Gender in the Central Park 911 Call

Beyond racism, the incident provides deeper insight into aggression and gender.

Posted May 30, 2020

Pixfuel, royalty free image
Source: Pixfuel, royalty free image

The incident in which Amy Cooper, a young white woman walking her dog in Central Park, called 911 to falsely claim she was being threatened by an African American man has sparked national outrage. She called the police after the man, who was bird watching, asked her to put her dog on a leash, as she was required to. The woman was promptly fired from her job at the investment firm Franklin Templeton because the company says it has no tolerance for racism. Further legal action against her is being pursued. The woman has apologized profusely and apparently sincerely. 

That racism can fuel such an incident does not necessarily mean that racism alone is what sparked the altercation. A closer look at this altercation provides deeper insight into the roots of human aggression

While it may appear that almost anything can unleash aggression and violence in people, this is not true. By necessity, we are biologically equipped to carry out aggressive behavior to confront a threat. However, engaging in aggressive and violent behavior puts one’s life and limb at risk, so this behavior is very highly regulated by complex neural circuitry. Only very specific triggers will activate an aggressive reaction. 

Advances in neuroscience are revealing that different triggers for aggression are controlled by different neural circuits. I use the mnemonic LIFEMORTS to easily remember these nine triggers. There is not space here to review them, but to cite one example familiar to everyone, the “F” for “family” trigger is well known as the “momma bear response” of a mother exploding in violence to protect her young. This reaction is shared by males, but the “momma bear” name highlights the shocking capacity of the “meeker” sex to unleash such situational violence.

Males are widely recognized as being physically aggressive and quick to respond to a perceived threat with violence, while women tend to engage in indirect aggression. Again, the reasons are deeply embedded in our biology. The survival-of-the-fittest struggle which forged the human brain and body selected males for physical attributes of strength, resulting in men being on average significantly heavier, stronger, and larger than females. It makes no sense to enter into combat with a person who outweighs you by 50 to 100 pounds. Thus, females engage in indirect aggression, such as gossip, sabotage, poisoning, etc., rather than going fist-to-cuffs as males are prone to do. That’s what Amy Cooper did in calling 911: She attempted to induce others to come to her aid to confront her perceived foe. A male in the same situation might have been more likely to have gotten into a fight.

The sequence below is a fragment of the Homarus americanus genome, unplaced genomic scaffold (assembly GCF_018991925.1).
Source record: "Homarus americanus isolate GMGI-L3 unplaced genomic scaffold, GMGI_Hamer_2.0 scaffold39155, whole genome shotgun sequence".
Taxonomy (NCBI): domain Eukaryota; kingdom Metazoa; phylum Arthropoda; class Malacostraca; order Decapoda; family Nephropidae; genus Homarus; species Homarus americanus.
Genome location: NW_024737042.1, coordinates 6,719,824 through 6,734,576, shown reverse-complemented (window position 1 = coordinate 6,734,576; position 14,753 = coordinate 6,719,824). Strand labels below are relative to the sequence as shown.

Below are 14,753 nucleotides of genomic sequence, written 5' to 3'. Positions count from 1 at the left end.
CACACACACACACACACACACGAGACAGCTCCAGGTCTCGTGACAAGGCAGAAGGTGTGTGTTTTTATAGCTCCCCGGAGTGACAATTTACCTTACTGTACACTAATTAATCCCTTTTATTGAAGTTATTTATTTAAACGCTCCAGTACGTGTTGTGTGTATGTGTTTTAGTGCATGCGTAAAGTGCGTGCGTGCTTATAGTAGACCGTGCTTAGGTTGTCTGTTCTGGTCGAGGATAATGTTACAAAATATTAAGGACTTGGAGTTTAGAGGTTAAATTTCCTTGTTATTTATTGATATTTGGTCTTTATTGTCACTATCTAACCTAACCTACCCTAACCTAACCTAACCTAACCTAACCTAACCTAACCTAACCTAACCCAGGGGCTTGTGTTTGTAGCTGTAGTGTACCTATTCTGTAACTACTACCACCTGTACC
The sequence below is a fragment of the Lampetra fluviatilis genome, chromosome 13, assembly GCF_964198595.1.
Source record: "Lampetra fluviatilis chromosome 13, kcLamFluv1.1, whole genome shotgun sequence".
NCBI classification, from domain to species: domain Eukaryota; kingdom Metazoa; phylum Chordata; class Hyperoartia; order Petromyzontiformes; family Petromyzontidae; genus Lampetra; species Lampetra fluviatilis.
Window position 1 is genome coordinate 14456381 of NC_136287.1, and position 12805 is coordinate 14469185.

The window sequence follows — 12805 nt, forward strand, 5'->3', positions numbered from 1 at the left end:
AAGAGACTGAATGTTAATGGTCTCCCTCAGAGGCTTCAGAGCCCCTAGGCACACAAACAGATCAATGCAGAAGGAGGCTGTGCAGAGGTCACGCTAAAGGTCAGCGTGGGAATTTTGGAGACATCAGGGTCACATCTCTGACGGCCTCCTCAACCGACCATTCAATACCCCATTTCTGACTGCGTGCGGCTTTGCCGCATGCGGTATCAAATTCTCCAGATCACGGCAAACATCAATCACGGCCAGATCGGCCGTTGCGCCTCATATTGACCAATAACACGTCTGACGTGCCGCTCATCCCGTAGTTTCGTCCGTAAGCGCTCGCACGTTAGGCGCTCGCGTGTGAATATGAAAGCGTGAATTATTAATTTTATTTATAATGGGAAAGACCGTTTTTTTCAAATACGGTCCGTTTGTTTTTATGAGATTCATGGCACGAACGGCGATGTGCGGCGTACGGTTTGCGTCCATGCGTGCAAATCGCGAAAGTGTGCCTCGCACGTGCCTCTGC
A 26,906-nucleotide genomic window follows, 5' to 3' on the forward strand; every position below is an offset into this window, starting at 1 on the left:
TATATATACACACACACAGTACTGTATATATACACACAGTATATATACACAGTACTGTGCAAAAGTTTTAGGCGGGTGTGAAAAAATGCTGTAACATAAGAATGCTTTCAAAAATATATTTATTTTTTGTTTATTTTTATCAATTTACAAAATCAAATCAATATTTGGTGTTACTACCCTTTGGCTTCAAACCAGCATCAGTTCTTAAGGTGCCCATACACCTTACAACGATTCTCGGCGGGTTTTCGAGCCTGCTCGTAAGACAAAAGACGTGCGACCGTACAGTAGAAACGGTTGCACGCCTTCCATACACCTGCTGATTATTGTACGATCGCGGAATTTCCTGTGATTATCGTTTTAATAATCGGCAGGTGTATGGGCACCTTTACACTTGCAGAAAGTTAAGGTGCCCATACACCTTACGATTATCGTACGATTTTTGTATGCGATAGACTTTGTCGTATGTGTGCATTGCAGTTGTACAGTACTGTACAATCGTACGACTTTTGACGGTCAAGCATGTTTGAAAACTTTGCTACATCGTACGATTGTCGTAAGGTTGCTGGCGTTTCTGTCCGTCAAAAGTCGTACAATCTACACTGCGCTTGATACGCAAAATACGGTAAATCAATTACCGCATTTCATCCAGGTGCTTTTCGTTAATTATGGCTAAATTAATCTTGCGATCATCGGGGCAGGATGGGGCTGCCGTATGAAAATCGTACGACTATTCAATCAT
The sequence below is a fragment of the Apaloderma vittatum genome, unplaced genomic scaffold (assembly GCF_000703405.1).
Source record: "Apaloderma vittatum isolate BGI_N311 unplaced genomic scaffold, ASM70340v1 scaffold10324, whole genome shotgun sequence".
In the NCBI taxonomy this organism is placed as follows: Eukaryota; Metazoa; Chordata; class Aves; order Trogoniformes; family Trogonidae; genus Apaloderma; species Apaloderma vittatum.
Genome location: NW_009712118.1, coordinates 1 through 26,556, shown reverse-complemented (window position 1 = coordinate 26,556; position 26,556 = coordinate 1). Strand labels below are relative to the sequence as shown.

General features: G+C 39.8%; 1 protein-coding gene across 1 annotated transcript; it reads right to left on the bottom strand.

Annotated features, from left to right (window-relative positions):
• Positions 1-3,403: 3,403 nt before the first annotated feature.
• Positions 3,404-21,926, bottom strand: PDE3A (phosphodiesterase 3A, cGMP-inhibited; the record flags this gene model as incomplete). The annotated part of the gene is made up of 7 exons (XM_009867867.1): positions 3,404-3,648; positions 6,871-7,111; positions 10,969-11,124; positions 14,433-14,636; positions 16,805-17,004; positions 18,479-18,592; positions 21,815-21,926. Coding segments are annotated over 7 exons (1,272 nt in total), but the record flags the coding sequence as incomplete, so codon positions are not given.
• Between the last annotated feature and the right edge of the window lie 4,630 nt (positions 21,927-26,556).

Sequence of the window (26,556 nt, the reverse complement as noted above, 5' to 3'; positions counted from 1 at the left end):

So what was the trigger that caused this woman to feel she was being threatened and needed to strike back? If you watch the video and listen to the woman, she is reacting to the man telling her what to do and refusing to stop filming her with his phone. 

The “I” trigger, for “insult” is a frequent cause of snapping. Violence sparked by disrespect and insult fill the daily news, from barroom brawls to interactions among strangers and even loved ones. Not so long ago, duels to the death were an accepted response to insult. For any social species, an individual’s rank in the social structure determines their privileges and success, which are essential for survival; for example, access to resources, mates, and command over others. Among social animals, including most primate species, violence is how social rank is established.  “Don’t tell me what to do!” is the manifestation of this perceived challenge to one’s status—in this case, being told to leash her dog by someone she may have felt did not have the status or authority to do so. We have seen how being told what to do can lead to anger and violence during the COVID pandemic as violence, even deadly violence, has erupted when someone told someone else to wear a face mask. 

Not wanting to be filmed is also a common perceived threat, because it is an invasion of privacy.  “Sir, I’m asking you to stop. Please stop recording me,” Amy Cooper pleas in the video. Being photographed touches on the same trigger that is tripped when someone violates our space, home, environment, or personal life. Laws that protect us from people entering our home or using photographs or videos of us without our permission are the legal recognition of this type of provocative and threatening situation. (This is the “E” for “environment” trigger in LIFEMORTS.)

The essential question is whether or not Cooper would have called 911 to falsely accuse her perceived adversary of threatening her if the man had been Caucasian. The man’s race comes into this incident when she threatens the man that she will call the cops. “I’m going to tell them there’s an African American man threatening my life,” she warns.

The racism of American society, especially against African Americans, is evoked here. Racism in America is a source of injustice, inequality, lack of opportunity, and violence that has rocked our society for centuries and persists today. It is much easier, and perhaps more comforting, to condemn and dismiss the act of one person than it is to recognize this.

Finally, racism is not the only type of discrimination our society is grappling with. If the same argument had occurred between two men in Central Park and resulted in a fight, would the incident have become national news, perceived and punished in the same way?